What is a TFCC Injury?
21 August 2017 | Eugene
When you feel pain in your wrist, it can be difficult to know what to do. Since the wrist is such a complex joint, pain or stiffness could be due to any of a host of ailments, so it's best to take the cautious route. In this article, we'll try to give you a head start to figuring out exactly what is wrong with your wrist by going over one of the most common types of injuries to the wrist: the TFCC Injury.
What is a TFCC Injury?
A TFCC Injury is defined as any injury to the triangular fibrocartilage complex (TFCC). The TFCC is a structure of cartilage located on the ulnar, or little finger, side of your wrist. It cushions and supports the small carpal bones of the wrist, providing much-needed respite and preventing a wide variety of injuries and conditions from developing. The TFCC keeps the ulna and radius (the bones of the forearm) stable, allowing you to safely and precisely grasp objects, rotate your forearm, or move your wrist in virtually any direction. An injury to this structure obviously has an effect on most of your hand's movements, and can cause chronic and severe wrist pain.
Symptoms of a TFCC Injury
There are a number of different common symptoms of an injury to the TFCC, most of which involve a painful disturbance to the ulnar side of your hand. The most common symptoms include:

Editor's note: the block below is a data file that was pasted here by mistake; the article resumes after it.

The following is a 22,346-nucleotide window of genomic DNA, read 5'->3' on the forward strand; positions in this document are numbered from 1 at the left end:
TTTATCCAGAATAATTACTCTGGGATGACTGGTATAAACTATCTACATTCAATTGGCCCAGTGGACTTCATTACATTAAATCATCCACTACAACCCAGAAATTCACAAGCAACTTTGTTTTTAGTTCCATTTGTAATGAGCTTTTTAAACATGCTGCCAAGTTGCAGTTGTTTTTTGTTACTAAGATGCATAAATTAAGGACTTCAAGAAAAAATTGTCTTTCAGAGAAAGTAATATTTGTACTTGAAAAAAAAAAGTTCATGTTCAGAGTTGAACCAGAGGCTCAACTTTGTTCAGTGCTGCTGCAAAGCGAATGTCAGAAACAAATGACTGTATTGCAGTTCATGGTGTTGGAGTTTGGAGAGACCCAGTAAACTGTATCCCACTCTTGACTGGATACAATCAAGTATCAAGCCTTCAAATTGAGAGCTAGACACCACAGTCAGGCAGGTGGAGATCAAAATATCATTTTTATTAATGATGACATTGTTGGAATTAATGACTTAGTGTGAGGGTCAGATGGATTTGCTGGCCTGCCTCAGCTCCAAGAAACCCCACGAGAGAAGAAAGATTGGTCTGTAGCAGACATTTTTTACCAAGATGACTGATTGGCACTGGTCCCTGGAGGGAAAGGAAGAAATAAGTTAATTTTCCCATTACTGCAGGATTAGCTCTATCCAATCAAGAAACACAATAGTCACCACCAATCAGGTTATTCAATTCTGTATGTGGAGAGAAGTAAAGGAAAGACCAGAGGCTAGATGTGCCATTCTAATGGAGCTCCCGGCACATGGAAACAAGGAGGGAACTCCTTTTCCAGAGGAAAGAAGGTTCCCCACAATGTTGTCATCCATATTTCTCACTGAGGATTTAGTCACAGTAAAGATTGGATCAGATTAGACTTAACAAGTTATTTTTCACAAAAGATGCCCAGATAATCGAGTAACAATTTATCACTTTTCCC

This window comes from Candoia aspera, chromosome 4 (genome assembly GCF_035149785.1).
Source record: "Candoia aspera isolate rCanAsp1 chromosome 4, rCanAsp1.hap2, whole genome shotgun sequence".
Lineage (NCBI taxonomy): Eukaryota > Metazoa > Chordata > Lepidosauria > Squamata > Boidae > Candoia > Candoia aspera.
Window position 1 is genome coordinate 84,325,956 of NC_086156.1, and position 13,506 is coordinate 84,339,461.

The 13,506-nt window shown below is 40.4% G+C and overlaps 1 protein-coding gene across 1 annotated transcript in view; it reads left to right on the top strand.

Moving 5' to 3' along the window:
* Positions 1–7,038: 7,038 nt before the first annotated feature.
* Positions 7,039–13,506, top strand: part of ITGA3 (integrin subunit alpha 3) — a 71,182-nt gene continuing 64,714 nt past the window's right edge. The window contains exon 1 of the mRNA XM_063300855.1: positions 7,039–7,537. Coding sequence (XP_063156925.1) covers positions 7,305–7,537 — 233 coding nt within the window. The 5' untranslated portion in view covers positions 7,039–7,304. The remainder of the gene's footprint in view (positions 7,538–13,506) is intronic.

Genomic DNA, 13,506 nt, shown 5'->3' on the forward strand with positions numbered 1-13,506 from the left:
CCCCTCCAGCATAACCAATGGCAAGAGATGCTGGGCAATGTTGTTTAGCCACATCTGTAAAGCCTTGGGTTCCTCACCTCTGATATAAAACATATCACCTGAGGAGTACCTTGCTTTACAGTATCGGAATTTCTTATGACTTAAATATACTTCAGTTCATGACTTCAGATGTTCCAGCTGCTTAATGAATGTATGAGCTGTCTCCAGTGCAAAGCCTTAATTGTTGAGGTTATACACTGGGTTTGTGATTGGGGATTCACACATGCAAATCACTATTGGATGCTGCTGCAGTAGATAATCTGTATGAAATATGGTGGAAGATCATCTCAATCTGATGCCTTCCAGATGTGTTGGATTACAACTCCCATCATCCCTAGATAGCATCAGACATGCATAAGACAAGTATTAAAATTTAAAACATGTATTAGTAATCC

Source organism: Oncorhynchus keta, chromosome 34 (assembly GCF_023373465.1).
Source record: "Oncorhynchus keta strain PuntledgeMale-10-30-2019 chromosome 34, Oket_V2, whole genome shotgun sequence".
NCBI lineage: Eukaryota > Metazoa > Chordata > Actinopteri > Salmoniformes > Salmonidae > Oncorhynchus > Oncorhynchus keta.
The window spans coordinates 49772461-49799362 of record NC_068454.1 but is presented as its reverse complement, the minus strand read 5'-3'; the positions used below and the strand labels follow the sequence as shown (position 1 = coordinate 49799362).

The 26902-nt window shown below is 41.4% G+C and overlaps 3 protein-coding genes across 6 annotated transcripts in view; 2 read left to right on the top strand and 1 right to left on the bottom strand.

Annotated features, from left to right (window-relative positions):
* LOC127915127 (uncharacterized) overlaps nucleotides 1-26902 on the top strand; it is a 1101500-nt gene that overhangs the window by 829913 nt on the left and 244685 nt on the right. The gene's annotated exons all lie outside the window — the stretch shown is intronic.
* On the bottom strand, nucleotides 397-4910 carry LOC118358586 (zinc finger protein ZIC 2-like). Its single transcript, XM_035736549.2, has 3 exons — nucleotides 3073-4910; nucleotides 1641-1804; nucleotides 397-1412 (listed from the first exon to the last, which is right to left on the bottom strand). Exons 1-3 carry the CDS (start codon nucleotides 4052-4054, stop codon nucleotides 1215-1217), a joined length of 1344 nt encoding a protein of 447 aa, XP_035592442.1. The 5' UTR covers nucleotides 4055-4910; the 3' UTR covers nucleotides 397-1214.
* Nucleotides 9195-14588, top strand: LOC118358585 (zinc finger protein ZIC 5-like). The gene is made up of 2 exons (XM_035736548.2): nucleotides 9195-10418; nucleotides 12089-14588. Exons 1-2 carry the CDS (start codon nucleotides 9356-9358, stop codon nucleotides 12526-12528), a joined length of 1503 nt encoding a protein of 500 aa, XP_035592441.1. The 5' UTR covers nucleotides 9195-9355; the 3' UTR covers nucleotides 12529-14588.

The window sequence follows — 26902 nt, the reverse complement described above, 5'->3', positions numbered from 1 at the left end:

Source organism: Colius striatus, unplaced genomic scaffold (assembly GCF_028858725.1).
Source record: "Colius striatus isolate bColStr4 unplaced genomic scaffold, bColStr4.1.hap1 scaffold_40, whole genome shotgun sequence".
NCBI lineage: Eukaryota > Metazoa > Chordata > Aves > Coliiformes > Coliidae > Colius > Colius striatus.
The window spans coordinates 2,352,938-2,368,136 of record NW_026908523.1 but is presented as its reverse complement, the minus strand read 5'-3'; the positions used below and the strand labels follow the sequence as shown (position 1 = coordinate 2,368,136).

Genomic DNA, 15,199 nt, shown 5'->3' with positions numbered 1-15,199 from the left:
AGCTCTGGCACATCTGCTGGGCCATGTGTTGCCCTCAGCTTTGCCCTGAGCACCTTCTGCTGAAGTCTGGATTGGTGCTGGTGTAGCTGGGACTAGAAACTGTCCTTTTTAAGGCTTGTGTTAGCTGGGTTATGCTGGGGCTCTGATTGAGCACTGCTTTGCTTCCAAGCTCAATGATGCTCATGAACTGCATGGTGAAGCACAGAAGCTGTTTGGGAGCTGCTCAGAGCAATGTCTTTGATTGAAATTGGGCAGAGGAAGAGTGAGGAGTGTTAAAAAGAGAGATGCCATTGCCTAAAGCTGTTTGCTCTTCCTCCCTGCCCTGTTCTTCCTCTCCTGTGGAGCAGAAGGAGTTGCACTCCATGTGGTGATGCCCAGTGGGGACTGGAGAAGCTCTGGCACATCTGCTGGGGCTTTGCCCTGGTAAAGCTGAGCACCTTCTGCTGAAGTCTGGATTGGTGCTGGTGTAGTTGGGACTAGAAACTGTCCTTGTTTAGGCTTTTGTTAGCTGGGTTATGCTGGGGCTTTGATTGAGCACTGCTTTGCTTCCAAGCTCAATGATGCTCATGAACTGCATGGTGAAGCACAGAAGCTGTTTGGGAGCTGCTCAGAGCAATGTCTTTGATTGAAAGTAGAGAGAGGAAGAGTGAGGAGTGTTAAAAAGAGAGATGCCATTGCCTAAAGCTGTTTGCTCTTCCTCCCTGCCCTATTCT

Man with a TFCC injury after playing tennis
What Causes a TFCC Injury?
While anyone can get a TFCC Injury, they are most common in active people, as they usually occur from a sudden impact. Athletes are most at risk, especially those involved in racket or bat sports, or other activities that put a large amount of pressure on the wrist. TFCC tears are also common in those over 50, as the cartilage is prone to deterioration over time.
Some of the most common causes of TFCC Injury include:
Treatments of TFCC Injury
TFCC Injury should be diagnosed by your physician through careful examination, which may include an x-ray to check for any fractures or serious abnormalities. Once diagnosed, as with most wrist conditions, the treatment depends on the severity of your injury. For injuries that don't require surgery, simple anti-inflammatory pain medications, ultrasound therapy, or cortisone injections are recommended.
In most cases, an immobilising splint is used for roughly four weeks to ensure the area is rested and allowed to heal. After that period, a removable splint may be used, and movement can slowly be introduced until strength returns to the TFCC.
Splints and Braces for TFCC Injury
The ideal splint to treat a TFCC Injury will provide protection to the area while completely preventing movement. This will ensure that no painful actions are carried out, allowing the TFCC to fully heal over the period of wear. At WristSupports.co.uk, we stock a wide variety of immobilising splints and braces to treat TFCC, along with some less restrictive supports to wear throughout recovery. To check out our entire range of splints for TFCC, click the yellow button below.